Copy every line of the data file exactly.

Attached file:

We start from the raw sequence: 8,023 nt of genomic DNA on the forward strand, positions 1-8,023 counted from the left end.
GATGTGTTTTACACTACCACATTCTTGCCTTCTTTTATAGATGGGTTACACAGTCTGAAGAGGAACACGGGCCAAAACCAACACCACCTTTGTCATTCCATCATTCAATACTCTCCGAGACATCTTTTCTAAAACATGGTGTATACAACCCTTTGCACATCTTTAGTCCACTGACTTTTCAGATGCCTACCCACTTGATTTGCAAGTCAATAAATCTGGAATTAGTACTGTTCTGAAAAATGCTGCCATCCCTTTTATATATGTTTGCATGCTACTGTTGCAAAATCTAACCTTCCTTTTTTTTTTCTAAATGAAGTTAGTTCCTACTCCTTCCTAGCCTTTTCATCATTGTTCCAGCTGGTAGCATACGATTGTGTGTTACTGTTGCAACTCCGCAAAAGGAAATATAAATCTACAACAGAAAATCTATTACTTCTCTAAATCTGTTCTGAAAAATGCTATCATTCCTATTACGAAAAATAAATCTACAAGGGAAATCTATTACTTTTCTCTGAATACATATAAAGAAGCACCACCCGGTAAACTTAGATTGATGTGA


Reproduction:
We start from the raw sequence: 8,023 nt of genomic DNA on the forward strand, positions 1-8,023 counted from the left end.
GATGTGTTTTACACTACCACATTCTTGCCTTCTTTTATAGATGGGTTACACAGTCTGAAGAGGAACACGGGCCAAAACCAACACCACCTTTGTCATTCCATCATTCAATACTCTCCGAGACATCTTTTCTAAAACATGGTGTATACAACCCTTTGCACATCTTTAGTCCACTGACTTTTCAGATGCCTACCCACTTGATTTGCAAGTCAATAAATCTGGAATTAGTACTGTTCTGAAAAATGCTGCCATCCCTTTTATATATGTTTGCATGCTACTGTTGCAAAATCTAACCTTCCTTTTTTTTTTCTAAATGAAGTTAGTTCCTACTCCTTCCTAGCCTTTTCATCATTGTTCCAGCTGGTAGCATACGATTGTGTGTTACTGTTGCAACTCCGCAAAAGGAAATATAAATCTACAACAGAAAATCTATTACTTCTCTAAATCTGTTCTGAAAAATGCTATCATTCCTATTACGAAAAATAAATCTACAAGGGAAATCTATTACTTTTCTCTGAATACATATAAAGAAGCACCACCCGGTAAACTTAGATTGATGTGA